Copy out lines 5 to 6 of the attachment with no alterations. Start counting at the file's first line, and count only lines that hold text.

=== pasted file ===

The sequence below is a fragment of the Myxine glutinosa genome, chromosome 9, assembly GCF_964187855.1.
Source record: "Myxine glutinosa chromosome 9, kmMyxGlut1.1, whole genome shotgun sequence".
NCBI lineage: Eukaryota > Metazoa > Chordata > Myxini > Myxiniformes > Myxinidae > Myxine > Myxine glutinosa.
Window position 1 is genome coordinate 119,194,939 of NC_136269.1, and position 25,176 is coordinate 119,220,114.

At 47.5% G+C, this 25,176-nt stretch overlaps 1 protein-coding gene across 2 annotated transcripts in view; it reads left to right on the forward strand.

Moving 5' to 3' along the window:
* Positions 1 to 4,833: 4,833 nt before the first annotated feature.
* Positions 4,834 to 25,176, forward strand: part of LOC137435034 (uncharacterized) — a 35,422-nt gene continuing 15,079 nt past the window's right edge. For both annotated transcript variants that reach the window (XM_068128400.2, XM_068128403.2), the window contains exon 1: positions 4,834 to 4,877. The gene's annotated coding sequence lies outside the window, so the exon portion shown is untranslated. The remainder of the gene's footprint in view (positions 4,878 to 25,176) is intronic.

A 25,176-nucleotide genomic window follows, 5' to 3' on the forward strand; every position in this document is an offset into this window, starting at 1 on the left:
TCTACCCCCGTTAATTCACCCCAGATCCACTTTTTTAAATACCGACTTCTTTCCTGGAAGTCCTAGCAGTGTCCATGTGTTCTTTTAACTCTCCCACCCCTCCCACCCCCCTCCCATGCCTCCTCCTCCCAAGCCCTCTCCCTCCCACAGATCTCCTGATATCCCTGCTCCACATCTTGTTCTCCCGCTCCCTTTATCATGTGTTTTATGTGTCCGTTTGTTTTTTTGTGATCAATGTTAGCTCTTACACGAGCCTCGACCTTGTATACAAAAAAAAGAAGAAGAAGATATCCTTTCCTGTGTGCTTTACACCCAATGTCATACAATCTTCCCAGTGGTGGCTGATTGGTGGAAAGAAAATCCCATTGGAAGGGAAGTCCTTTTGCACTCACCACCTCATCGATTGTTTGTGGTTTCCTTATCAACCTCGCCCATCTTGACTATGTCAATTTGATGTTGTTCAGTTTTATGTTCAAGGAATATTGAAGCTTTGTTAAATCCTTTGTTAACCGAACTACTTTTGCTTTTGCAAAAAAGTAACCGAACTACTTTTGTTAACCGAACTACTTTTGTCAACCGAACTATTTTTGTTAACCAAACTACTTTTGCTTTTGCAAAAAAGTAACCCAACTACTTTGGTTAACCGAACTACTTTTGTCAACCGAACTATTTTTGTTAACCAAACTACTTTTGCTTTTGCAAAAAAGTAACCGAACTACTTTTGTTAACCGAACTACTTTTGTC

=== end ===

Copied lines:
At 47.5% G+C, this 25,176-nt stretch overlaps 1 protein-coding gene across 2 annotated transcripts in view; it reads left to right on the forward strand.

Moving 5' to 3' along the window: